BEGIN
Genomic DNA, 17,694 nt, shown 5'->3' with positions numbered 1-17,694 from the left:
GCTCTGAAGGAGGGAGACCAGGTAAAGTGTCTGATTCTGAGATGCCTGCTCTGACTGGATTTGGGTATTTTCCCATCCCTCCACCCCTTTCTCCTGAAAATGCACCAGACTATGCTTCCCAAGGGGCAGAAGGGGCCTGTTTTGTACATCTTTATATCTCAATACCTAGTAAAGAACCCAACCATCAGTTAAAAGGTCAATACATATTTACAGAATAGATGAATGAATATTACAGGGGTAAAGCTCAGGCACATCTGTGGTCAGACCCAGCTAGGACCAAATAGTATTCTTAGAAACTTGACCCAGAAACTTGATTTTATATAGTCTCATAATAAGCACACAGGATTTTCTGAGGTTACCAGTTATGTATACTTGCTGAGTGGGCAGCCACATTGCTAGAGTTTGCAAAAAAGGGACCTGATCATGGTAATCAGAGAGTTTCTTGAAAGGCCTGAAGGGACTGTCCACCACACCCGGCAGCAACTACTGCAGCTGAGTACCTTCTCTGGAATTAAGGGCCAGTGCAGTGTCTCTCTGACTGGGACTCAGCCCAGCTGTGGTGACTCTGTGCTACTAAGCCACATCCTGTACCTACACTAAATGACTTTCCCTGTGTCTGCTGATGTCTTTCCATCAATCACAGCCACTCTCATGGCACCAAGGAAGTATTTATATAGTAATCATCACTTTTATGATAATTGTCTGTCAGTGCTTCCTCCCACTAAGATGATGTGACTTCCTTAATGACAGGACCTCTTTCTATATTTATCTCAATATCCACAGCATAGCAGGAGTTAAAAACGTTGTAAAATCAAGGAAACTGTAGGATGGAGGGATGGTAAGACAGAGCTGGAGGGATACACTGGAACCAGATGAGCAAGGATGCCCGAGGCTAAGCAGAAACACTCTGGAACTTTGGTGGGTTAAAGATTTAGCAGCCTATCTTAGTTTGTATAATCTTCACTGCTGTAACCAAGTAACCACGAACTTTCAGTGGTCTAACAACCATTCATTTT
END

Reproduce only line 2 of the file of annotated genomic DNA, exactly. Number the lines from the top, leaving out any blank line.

GCTCTGAAGGAGGGAGACCAGGTAAAGTGTCTGATTCTGAGATGCCTGCTCTGACTGGATTTGGGTATTTTCCCATCCCTCCACCCCTTTCTCCTGAAAATGCACCAGACTATGCTTCCCAAGGGGCAGAAGGGGCCTGTTTTGTACATCTTTATATCTCAATACCTAGTAAAGAACCCAACCATCAGTTAAAAGGTCAATACATATTTACAGAATAGATGAATGAATATTACAGGGGTAAAGCTCAGGCACATCTGTGGTCAGACCCAGCTAGGACCAAATAGTATTCTTAGAAACTTGACCCAGAAACTTGATTTTATATAGTCTCATAATAAGCACACAGGATTTTCTGAGGTTACCAGTTATGTATACTTGCTGAGTGGGCAGCCACATTGCTAGAGTTTGCAAAAAAGGGACCTGATCATGGTAATCAGAGAGTTTCTTGAAAGGCCTGAAGGGACTGTCCACCACACCCGGCAGCAACTACTGCAGCTGAGTACCTTCTCTGGAATTAAGGGCCAGTGCAGTGTCTCTCTGACTGGGACTCAGCCCAGCTGTGGTGACTCTGTGCTACTAAGCCACATCCTGTACCTACACTAAATGACTTTCCCTGTGTCTGCTGATGTCTTTCCATCAATCACAGCCACTCTCATGGCACCAAGGAAGTATTTATATAGTAATCATCACTTTTATGATAATTGTCTGTCAGTGCTTCCTCCCACTAAGATGATGTGACTTCCTTAATGACAGGACCTCTTTCTATATTTATCTCAATATCCACAGCATAGCAGGAGTTAAAAACGTTGTAAAATCAAGGAAACTGTAGGATGGAGGGATGGTAAGACAGAGCTGGAGGGATACACTGGAACCAGATGAGCAAGGATGCCCGAGGCTAAGCAGAAACACTCTGGAACTTTGGTGGGTTAAAGATTTAGCAGCCTATCTTAGTTTGTATAATCTTCACTGCTGTAACCAAGTAACCACGAACTTTCAGTGGTCTAACAACCATTCATTTT